SpaceX’s swanky new crew capsule made an old-fashioned splashdown in the Atlantic, ending a six-day test flight to the International Space Station.
The Dragon capsule pulled away from the orbiting lab overnight. Six hours later, the capsule carrying a test dummy parachuted into the ocean, a couple hundred kilometres off the Florida coast.
SpaceX employees cheered and applauded at company headquarters near Los Angeles when the red and white parachutes popped open. NASA televised the descent live, the dramatic views coming from a plane. The crowd went wild when splashdown occurred on time and the capsule was seen floating upright.
“I’m kind of shaky and I’m super excited,” said Benji Reed, SpaceX’s director of crew mission management. “It was an incredible journey to get to this moment.”
It was the first time in 50 years that a capsule designed for astronauts returned from space by plopping into the Atlantic.
Apollo 9 — which orbited Earth in preparation for the moon landings — splashed down near the Bahamas on March 13, 1969.
Space station astronauts have been stuck riding Russian rockets since NASA’s shuttles retired eight years ago.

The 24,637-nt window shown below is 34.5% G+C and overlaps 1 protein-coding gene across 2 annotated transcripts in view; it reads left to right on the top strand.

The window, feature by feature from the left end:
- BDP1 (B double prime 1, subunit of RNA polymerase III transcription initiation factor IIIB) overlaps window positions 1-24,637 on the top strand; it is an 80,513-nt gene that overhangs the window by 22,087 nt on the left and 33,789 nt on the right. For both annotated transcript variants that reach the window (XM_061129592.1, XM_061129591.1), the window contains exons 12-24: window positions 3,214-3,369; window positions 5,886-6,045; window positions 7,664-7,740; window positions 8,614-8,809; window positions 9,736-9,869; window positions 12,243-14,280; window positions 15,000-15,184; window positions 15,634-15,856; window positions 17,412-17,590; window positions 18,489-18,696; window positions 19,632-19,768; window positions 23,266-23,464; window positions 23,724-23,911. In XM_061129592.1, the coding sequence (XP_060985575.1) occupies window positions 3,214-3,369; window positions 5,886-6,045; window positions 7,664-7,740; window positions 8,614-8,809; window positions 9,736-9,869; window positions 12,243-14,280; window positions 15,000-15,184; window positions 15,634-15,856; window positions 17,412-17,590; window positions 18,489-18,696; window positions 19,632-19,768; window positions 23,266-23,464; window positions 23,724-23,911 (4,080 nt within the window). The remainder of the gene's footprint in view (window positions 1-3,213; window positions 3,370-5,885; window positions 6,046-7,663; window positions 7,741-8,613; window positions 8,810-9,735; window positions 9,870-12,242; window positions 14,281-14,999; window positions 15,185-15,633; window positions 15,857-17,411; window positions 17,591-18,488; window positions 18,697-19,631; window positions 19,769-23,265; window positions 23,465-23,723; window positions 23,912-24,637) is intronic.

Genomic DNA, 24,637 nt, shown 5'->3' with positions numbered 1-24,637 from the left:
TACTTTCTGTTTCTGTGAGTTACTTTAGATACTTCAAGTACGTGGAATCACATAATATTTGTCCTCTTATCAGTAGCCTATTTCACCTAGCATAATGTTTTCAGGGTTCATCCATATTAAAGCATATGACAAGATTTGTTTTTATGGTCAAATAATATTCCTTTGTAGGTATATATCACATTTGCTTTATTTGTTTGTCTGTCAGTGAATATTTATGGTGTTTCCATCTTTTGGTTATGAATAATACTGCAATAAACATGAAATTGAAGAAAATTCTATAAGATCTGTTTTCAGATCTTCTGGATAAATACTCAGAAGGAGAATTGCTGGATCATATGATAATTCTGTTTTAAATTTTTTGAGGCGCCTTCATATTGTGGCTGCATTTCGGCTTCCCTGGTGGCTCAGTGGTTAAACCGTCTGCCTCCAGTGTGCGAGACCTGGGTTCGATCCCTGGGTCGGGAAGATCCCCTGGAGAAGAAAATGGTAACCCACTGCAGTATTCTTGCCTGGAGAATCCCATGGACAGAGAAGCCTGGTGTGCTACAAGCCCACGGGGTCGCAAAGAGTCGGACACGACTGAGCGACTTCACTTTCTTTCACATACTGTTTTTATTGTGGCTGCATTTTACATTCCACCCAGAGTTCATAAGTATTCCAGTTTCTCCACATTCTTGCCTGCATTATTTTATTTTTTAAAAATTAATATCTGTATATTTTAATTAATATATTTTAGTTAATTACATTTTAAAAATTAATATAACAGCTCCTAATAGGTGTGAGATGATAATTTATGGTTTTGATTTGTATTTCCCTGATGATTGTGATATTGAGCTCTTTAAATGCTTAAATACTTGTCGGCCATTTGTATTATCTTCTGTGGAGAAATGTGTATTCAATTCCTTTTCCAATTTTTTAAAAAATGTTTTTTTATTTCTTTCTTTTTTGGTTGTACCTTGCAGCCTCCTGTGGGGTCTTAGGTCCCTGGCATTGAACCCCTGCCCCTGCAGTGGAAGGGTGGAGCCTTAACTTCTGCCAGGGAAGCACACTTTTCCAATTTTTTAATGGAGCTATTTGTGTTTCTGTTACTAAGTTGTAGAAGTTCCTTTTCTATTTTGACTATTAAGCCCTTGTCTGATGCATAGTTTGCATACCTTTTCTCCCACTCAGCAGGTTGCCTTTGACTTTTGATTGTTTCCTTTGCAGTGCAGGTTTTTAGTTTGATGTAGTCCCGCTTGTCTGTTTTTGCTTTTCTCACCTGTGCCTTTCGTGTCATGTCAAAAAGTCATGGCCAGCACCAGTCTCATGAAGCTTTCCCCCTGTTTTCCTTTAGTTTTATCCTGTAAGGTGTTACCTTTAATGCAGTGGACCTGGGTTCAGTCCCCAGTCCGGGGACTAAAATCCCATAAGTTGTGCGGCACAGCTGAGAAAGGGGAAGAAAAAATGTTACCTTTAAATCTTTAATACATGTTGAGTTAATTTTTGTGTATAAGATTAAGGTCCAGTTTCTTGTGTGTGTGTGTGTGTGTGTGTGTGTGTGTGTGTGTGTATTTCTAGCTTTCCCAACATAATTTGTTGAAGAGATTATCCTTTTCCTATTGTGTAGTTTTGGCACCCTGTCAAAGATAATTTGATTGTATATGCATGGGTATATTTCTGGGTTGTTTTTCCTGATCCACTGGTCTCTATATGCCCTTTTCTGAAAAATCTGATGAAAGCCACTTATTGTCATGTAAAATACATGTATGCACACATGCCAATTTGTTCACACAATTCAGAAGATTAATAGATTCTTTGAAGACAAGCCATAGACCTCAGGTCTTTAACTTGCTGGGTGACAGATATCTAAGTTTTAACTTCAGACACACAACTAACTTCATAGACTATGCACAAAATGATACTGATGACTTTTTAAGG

NASA is counting on SpaceX and Boeing to start launching astronauts this year.
The splashdown was the final hurdle of SpaceX’s test flight.
While improvements still need to be made, the company aims to fly NASA astronauts Bob Behnken and Doug Hurley on the next demo flight.
A pair of recovery ships was stationed in the Atlantic well before splashdown and quickly moved in, ready to lift crew Dragon from the water and return it to Port Canaveral.
All this is “leading to a day where we are launching American astronauts on American rockets from American soil,” said NASA Administrator Jim Bridenstine.
Boeing plans to launch its Starliner capsule without a crew as early as next month and with astronauts possibly in August.
The Starliner is designed to land on land — in the US Southwest.
Canadian space station astronaut David Saint-Jacques was the first to enter the Dragon capsule and the last to leave this week.
He found it “very slick” and called it business class.
NASA’s Mr Bridenstine considers privately built and operated spacecraft the way to go when it comes to rides to the space station.
NASA awarded the first contracts in 2014 to SpaceX and Boeing, now totalling about $8 billion.
This first SpaceX test flight opens a new era, Mr Bridenstine said, with new technology and new business approaches.
SpaceX acknowledges some capsule systems need more work before Mr Behnken and Mr Hurley climb aboard for lift-off, as early as July.
Vibration, acoustic and other measurements were taken throughout the recently completed flight, not only of the capsule but also the mannequin — named Ripley after the lead character in the Alien films — which was strapped into one of the four seats.
A small blue and green plush toy shaped like Earth — which SpaceX chief executive Elon Musk termed a zero-gravity indicator — was left behind on the space station.
Mr Behnken and Mr Hurley will bring it back on their flight.